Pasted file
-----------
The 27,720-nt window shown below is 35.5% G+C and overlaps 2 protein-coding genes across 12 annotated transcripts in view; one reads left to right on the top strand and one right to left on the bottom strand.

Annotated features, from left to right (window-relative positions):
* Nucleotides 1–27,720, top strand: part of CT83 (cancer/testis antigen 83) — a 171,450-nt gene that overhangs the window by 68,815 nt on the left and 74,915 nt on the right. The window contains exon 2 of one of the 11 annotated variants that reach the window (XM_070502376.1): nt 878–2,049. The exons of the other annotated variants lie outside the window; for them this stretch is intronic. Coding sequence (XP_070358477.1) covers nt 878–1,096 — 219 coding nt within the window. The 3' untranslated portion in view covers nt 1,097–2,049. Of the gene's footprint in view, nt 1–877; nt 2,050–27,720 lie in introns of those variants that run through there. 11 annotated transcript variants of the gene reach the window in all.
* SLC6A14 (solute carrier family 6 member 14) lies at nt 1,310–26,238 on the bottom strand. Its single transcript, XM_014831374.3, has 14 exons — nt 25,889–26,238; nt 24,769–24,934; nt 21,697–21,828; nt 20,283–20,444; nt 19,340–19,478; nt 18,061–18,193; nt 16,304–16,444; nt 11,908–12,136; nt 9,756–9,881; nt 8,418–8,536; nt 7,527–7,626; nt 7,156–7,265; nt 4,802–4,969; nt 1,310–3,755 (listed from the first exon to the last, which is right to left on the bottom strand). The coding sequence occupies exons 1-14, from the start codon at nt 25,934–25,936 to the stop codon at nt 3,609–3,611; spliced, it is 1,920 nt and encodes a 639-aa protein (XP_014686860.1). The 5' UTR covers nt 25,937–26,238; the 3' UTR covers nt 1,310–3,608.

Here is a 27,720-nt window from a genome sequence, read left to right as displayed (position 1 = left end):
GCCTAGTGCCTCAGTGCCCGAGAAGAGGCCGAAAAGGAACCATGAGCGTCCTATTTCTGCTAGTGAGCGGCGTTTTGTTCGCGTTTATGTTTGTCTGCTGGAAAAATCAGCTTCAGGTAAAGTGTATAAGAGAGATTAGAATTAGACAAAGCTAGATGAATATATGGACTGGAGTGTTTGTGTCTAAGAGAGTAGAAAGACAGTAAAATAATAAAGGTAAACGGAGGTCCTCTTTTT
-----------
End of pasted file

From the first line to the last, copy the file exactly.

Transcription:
The 27,720-nt window shown below is 35.5% G+C and overlaps 2 protein-coding genes across 12 annotated transcripts in view; one reads left to right on the top strand and one right to left on the bottom strand.

Annotated features, from left to right (window-relative positions):
* Nucleotides 1–27,720, top strand: part of CT83 (cancer/testis antigen 83) — a 171,450-nt gene that overhangs the window by 68,815 nt on the left and 74,915 nt on the right. The window contains exon 2 of one of the 11 annotated variants that reach the window (XM_070502376.1): nt 878–2,049. The exons of the other annotated variants lie outside the window; for them this stretch is intronic. Coding sequence (XP_070358477.1) covers nt 878–1,096 — 219 coding nt within the window. The 3' untranslated portion in view covers nt 1,097–2,049. Of the gene's footprint in view, nt 1–877; nt 2,050–27,720 lie in introns of those variants that run through there. 11 annotated transcript variants of the gene reach the window in all.
* SLC6A14 (solute carrier family 6 member 14) lies at nt 1,310–26,238 on the bottom strand. Its single transcript, XM_014831374.3, has 14 exons — nt 25,889–26,238; nt 24,769–24,934; nt 21,697–21,828; nt 20,283–20,444; nt 19,340–19,478; nt 18,061–18,193; nt 16,304–16,444; nt 11,908–12,136; nt 9,756–9,881; nt 8,418–8,536; nt 7,527–7,626; nt 7,156–7,265; nt 4,802–4,969; nt 1,310–3,755 (listed from the first exon to the last, which is right to left on the bottom strand). The coding sequence occupies exons 1-14, from the start codon at nt 25,934–25,936 to the stop codon at nt 3,609–3,611; spliced, it is 1,920 nt and encodes a 639-aa protein (XP_014686860.1). The 5' UTR covers nt 25,937–26,238; the 3' UTR covers nt 1,310–3,608.

Here is a 27,720-nt window from a genome sequence, read left to right as displayed (position 1 = left end):
GCCTAGTGCCTCAGTGCCCGAGAAGAGGCCGAAAAGGAACCATGAGCGTCCTATTTCTGCTAGTGAGCGGCGTTTTGTTCGCGTTTATGTTTGTCTGCTGGAAAAATCAGCTTCAGGTAAAGTGTATAAGAGAGATTAGAATTAGACAAAGCTAGATGAATATATGGACTGGAGTGTTTGTGTCTAAGAGAGTAGAAAGACAGTAAAATAATAAAGGTAAACGGAGGTCCTCTTTTT